The cap 255 includes a proximal end portion 256 and a distal end portion 257. The proximal end portion 256 is disposed within the inner volume 265 of the actuator housing 262 such that the distal end portion 250 of the plunger 248 and the proximal end portion 256 of the cap defines the second portion 270 of the inner volume (referred to henceforth as “first reservoir”) of the inner volume 265. Expanding further, the proximal end portion 256 of the cap 255 is configured to define a friction fit with the inner walls (not shown in FIG. 10) that define the inner volume 265. Similarly stated, the proximal end portion 254 defines a fluidic seal with the inner walls of the actuator housing 262. Therefore, the fluidic seal defined by the actuator housing 262 and the plunger 248 and the fluidic seal defined by the actuator housing 262 and the proximal end portion 256 of the cap 255 fluidically isolate the fluid reservoir 270 from a portion outside of the fluid reservoir 270 (i.e., the second portion of the inner volume 265).

The distal end portion 257 of the cap 255 includes a set of notches 260 configured to receive a set of protrusions 266 of the actuator housing 262 when the proximal end portion 256 is disposed within the inner volume 265. The arrangement of the notches 260 defined by the cap 255 and the protrusions 266 of the actuator housing 262 is such that the protrusions 266 form a friction fit with the walls defining the notches 260. In this manner, the protrusions 266 engage the walls defining the notches 260 to maintain the cap 255 in a desired position relative to the actuator housing 262 when the proximal end portion 256 is disposed within the inner volume 265. Moreover, the actuator mechanism 240 and the diverter 220 are disposed within the housing 201 such that the distal end portion 257 of the cap 255 is in contact with the proximal end portion 228 of the diverter 220, as described in further detail herein.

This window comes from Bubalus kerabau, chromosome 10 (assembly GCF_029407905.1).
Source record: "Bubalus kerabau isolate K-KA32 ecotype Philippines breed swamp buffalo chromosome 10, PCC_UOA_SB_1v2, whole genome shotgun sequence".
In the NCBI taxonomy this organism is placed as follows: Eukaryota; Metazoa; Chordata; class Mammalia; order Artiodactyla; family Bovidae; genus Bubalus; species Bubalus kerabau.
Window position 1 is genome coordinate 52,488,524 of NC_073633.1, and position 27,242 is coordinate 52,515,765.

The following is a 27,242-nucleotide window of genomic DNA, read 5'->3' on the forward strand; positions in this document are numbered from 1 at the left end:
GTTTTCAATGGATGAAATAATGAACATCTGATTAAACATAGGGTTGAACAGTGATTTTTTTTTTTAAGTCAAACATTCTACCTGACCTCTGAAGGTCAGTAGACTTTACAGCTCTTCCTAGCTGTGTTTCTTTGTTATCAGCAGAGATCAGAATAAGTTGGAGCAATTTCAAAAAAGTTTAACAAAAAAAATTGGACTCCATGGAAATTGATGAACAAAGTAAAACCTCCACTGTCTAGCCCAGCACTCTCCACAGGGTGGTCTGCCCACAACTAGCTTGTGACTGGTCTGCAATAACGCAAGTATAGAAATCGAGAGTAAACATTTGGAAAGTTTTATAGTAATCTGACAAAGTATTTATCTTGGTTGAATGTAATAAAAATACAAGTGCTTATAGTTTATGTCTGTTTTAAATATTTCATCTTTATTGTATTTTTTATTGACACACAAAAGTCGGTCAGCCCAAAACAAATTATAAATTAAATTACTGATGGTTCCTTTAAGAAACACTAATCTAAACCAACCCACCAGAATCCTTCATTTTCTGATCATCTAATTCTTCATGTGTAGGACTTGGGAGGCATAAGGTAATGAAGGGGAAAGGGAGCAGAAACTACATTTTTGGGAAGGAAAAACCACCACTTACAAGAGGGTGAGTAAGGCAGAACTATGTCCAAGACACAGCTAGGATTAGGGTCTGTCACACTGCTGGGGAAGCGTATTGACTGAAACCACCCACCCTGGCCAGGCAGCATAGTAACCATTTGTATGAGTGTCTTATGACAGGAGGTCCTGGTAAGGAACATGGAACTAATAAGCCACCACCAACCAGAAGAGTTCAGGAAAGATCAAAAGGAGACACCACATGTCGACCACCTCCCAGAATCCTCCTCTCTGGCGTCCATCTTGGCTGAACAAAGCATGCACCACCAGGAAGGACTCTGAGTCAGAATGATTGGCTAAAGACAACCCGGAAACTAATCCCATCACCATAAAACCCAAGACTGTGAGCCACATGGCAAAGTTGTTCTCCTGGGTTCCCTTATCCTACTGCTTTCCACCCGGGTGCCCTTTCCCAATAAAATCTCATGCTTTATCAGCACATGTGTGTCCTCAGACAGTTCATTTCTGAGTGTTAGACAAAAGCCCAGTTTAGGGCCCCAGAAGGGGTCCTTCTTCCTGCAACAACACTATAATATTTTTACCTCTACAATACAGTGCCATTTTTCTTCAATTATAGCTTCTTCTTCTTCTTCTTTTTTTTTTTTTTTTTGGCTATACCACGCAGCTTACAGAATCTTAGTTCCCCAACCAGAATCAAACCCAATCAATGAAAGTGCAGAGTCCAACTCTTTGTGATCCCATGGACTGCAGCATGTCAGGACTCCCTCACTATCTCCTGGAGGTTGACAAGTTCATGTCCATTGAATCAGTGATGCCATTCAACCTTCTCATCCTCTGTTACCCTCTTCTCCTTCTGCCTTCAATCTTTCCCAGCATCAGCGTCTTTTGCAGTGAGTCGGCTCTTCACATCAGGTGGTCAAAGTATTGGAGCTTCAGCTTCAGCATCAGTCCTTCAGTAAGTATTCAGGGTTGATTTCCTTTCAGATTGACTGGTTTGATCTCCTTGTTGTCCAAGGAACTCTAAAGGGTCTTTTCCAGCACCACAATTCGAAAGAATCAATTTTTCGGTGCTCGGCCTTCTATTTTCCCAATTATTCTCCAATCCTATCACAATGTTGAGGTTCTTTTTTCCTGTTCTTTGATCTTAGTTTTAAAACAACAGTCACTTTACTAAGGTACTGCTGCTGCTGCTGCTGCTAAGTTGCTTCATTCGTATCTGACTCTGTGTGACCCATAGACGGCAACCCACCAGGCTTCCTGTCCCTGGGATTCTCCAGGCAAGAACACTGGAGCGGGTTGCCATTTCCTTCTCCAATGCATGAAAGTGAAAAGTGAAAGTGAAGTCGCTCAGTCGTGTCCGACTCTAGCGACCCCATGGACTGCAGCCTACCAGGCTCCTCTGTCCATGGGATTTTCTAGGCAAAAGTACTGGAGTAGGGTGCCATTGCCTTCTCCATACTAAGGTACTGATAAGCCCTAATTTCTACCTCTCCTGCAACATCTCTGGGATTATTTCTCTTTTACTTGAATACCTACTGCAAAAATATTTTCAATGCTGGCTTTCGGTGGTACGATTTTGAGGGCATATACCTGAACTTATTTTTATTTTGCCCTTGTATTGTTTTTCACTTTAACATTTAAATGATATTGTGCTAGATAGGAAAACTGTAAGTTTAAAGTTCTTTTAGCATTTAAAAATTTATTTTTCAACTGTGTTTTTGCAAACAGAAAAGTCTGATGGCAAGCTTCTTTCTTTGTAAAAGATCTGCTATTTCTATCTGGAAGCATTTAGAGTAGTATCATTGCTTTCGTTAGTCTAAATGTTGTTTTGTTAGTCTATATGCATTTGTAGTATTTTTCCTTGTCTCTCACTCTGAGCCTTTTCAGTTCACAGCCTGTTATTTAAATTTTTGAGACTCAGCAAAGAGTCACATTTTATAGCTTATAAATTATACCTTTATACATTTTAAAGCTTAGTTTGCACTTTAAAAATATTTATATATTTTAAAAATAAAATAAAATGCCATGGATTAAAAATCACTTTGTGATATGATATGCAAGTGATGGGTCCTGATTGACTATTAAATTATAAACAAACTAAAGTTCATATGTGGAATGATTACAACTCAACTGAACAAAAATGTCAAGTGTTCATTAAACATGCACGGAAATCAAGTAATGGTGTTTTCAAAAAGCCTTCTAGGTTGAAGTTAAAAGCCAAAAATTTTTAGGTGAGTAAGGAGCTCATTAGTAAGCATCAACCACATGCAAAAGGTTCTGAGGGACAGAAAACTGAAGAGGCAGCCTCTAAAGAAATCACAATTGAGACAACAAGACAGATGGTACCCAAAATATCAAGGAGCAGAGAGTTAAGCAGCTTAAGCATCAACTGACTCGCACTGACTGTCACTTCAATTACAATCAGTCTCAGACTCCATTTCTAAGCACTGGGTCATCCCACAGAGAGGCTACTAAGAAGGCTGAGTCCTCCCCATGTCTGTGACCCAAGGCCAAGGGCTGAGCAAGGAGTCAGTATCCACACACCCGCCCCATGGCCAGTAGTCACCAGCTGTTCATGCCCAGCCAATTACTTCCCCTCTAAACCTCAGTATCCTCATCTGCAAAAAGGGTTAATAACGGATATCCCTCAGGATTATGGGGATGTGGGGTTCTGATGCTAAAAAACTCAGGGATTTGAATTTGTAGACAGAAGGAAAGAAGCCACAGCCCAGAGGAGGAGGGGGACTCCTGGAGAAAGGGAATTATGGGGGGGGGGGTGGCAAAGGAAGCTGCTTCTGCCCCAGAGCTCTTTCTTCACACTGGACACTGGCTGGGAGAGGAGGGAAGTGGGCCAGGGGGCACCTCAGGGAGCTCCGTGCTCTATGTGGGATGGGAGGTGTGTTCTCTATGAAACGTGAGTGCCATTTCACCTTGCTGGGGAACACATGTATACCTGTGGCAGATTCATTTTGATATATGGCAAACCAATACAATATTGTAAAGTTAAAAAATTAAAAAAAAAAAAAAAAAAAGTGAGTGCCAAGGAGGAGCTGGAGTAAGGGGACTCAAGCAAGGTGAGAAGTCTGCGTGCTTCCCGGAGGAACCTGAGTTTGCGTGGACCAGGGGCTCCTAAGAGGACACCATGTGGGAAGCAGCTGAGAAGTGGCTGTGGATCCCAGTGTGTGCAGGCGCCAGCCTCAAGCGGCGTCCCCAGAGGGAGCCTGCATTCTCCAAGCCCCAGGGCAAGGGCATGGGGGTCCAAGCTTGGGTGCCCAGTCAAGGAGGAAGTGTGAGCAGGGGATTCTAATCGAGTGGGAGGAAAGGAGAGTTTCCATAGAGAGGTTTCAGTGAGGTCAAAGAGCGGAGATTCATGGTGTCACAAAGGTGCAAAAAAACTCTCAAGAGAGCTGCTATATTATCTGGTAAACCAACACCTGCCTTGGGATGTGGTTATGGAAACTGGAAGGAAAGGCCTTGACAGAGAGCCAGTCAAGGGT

The cap 255 further defines an inlet port 258 and a set of guide post ports 259. The inlet port 258 is configured to receive a portion of the first outlet port 224 included in the diverter 220. More specifically, the inlet port 258 receives the first outlet port 224 such that the inlet port 258 form a fluidic seal with an outer surface of the first outlet port 224. Similarly, the guide post ports 259 receive a portion of the guide posts 207 of the housing 201 such that the guide post ports 259 form a fluidic seal with an outer surface of the guide posts 207. In this manner, a portion of the guide posts 207 and a portion of the first outlet port 224 are disposed within the fluid reservoir 270 defined by the actuator housing 262. Furthermore, with the portion of the first outlet port 224 disposed within the fluid reservoir 270, the fluid reservoir 270 (i.e., the second portion of the inner volume 265) is in fluid communication with the first outlet lumen 225, as described in further detail herein.

In some embodiments, the transfer device 200 can be stored in a storage configuration in which the second control member 235 of the flow control mechanism 230 fluidically isolates the inlet port 222, the first outlet port 224, and the second outlet port 226 from the inner volume 221 defined by the diverter 220. In such embodiments, first lumen 238 and the second lumen 239 are fluidically isolated from the inlet lumen 223, the first outlet lumen 225, and the second outlet lumen 227. Furthermore, the friction fit defined by the second control member 235 and the walls of the diverter 220 defining the inner volume 221 maintain the flow control mechanism 230 in the storage configuration until the flow control mechanism 230 is moved from the storage configuration.

In use, a user can engage the transfer device 200 to couple the inlet port 222 to a proximal end portion of a lumen-defining device (not shown) such as, for example, a butterfly needle or, as an additional example, surgical tubing coupleable with a Luer-Lok-type connection that allows for mating to an indwelling catheter or hub or other general vascular access device(s)/product(s). With the inlet port 222 coupled to the lumen-defining device the inlet lumen 223 is placed in fluid communication with the lumen defined by the lumen-defining device. Furthermore, the distal end portion of the lumen-defining device can be disposed within a portion of the body of a patient (e.g., a vein), thus, the inlet lumen 223 is in fluid communication with the portion of the body of the patient. In a similar manner, the second outlet port 226 can be coupled to an external fluid reservoir (not shown). The external fluid reservoir can be any suitable reservoir. For example, in some embodiments, the external fluid reservoir can be a BacT/ALERT® SN or a BacT/ALERT® FA, manufactured by BIOMERIEUX, INC.